Things changed with the profound economic and political crisis that engulfed Brazil in the last four years. With mainstream parties, including Rousseff’s center-left Workers’ Party (PT), mired in corruption scandals, Bolsonaro managed to reinvent himself. He became a crusader against corruption, an outsider who would drain the swamp of Brasília (despite his three decades as a congressman), and the embodiment of antipetismo, the middle-class identity built on class hatred for the moderate welfare policies introduced by the PT. Swiftly, Bolsonaro transformed his obscure PSL into the second largest party in the lower house, only behind the PT. The politicians elected by the PSL comprise a colorful band of right-wing crackpots that include Bolsonaro’s sons, an heir of the Brazilian royal family, a porn actor, and police officers. By supporting Dilma Rousseff’s illegitimate impeachment in 2016, the mainstream center-right parties helped sustain the PSL’s growth. Though the left kept its numbers in Congress, the center disappeared, leaving a void to be filled by the far right. Of course, Bolsonaro is not an isolated phenomenon. He is a Latin American expression of the recent rise of the far right in Europe and North America. Still, the question is raised: How could 49 million Brazilians vote for an apologist of the darkest period in the recent history of the country?
Conservative pundits point to Brazil’s extremely high crime rates and deep economic crisis as factors that make Bolsonaro’s law-and-order discourse attractive. Yet, in Sunday’s election, Bolsonaro lost to Haddad in the states of the Northeast, which have the highest murder rates in the country. At the same time, he won in the State of São Paulo, whose homicides decreased 22 percent in the last five years and is the least violent state in Brazil. Hence, there is more to the story than solely an earnest desire for security. Relying on nostalgia for the Brazilian military regime, Bolsonaro reframes 2018 fascism with unique Brazilian colors. Many of his voters are not actually fascists themselves. They cherry-picked his message, discarding the most authoritarian and bigoted aspects and keeping the anti-systemic vision.
Instead, the recent history of Brazil provides clues that can help us understand the acceptance of Bolsonaro’s military dictatorship nostalgia. The transition from dictatorship to democracy lasted 10 years and was entirely controlled by the military. By the time the generals in power started in 1974 the abertura (opening)—the “slow, gradual, and secure” return to democracy—they had also already killed or forced into exile most left-wing radicals. In 1979, a broad amnesty law allowed political exiles to return to the country. However, the same law prevented those accused of torture and political killings from being prosecuted. Unlike neighboring Argentina, Brazil never tried and convicted the officers responsible for the gross human right violations perpetrated during 21 years of military dictatorship. Moreover, the Brazilian Armed forces never recognized their participation in these crimes. They also refused to collaborate with investigators seeking to find the bodies of those disappeared by the military regime (among them, my uncle, Carlos Alberto Soares de Freitas). Brazil waited 27 years to establish a truth commission in 2012, which eventually published a report with absolutely no legal binding. Afraid of a backlash by the Armed Forces, the federal government largely ignored the report’s recommendations.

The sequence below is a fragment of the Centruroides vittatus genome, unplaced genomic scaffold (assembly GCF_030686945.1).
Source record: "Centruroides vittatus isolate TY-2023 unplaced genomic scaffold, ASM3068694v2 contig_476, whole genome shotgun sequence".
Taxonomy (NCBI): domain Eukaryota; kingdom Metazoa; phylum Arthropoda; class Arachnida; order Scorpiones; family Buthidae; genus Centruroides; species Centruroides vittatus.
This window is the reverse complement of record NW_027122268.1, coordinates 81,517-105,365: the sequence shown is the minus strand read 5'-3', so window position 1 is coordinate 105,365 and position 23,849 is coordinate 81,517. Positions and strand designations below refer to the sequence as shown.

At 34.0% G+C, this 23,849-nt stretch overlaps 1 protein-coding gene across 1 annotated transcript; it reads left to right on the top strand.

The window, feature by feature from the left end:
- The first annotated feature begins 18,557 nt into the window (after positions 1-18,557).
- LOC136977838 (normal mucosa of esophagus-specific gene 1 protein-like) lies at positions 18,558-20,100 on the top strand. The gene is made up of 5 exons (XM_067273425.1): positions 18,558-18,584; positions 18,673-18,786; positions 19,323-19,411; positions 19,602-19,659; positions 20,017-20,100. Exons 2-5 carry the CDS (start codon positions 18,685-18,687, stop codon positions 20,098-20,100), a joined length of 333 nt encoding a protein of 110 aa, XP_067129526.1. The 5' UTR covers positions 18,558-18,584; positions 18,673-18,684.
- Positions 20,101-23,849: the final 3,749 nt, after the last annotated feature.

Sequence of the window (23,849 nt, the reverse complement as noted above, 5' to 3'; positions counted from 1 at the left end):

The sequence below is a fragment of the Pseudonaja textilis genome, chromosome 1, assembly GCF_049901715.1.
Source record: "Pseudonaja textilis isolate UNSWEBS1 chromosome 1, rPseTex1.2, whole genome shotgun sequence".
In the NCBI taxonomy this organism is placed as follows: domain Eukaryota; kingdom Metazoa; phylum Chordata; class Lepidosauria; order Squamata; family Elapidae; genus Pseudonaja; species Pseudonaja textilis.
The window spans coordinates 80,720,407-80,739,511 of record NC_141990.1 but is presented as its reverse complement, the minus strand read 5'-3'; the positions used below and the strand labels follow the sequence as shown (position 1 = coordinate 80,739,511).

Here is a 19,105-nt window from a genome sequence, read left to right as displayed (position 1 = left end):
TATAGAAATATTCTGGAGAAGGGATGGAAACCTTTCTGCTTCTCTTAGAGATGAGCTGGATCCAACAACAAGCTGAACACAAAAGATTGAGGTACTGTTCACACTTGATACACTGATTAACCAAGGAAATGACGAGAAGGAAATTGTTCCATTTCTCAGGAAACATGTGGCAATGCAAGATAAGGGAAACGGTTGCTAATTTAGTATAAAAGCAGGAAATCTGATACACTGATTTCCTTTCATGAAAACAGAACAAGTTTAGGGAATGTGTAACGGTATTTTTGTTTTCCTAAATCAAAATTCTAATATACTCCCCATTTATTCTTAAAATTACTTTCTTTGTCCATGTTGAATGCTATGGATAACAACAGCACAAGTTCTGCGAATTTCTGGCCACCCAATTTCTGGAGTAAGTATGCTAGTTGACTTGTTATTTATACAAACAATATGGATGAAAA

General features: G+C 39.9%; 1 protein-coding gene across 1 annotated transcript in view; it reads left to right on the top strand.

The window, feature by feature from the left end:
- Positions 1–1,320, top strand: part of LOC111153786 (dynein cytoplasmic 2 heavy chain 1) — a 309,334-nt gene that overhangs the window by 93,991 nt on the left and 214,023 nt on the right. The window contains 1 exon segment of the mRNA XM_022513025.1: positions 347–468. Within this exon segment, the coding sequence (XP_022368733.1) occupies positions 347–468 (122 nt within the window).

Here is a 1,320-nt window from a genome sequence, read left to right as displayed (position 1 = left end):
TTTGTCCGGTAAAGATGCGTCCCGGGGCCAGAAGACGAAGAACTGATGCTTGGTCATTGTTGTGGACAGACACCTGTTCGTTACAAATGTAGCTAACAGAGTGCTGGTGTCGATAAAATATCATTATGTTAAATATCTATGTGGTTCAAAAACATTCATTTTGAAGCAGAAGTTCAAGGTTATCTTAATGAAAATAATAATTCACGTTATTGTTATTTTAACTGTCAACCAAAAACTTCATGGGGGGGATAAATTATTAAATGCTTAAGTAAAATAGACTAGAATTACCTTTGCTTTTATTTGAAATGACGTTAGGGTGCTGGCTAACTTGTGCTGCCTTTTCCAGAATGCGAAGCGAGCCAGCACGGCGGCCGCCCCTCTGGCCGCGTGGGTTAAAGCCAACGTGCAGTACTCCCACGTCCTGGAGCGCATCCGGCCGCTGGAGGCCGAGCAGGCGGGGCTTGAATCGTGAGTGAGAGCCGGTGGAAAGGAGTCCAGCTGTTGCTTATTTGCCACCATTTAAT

To date, Brazil has never fully reckoned with the political crimes of its military dictatorship. This void of justice and consequence has allowed the rightwing to return and thrive. This is the regime in which a man like Bolsonaro can build a fatalist political campaign that presents a return to the “years of lead” as the only solution for the current Brazilian crisis. If Brazil’s first military dictatorship was a tragedy, a second one at the hand of Bolsonaro’s “self-coup” would be a farce. But Brazilians still have the power to fend off Bolsonaro’s dystopia. This power rests in the hands of everyone who cast blank or null votes in the first round or did not come to the polls. It rests in a vote for PT’s Fernando Haddad in the October 28 runoffs.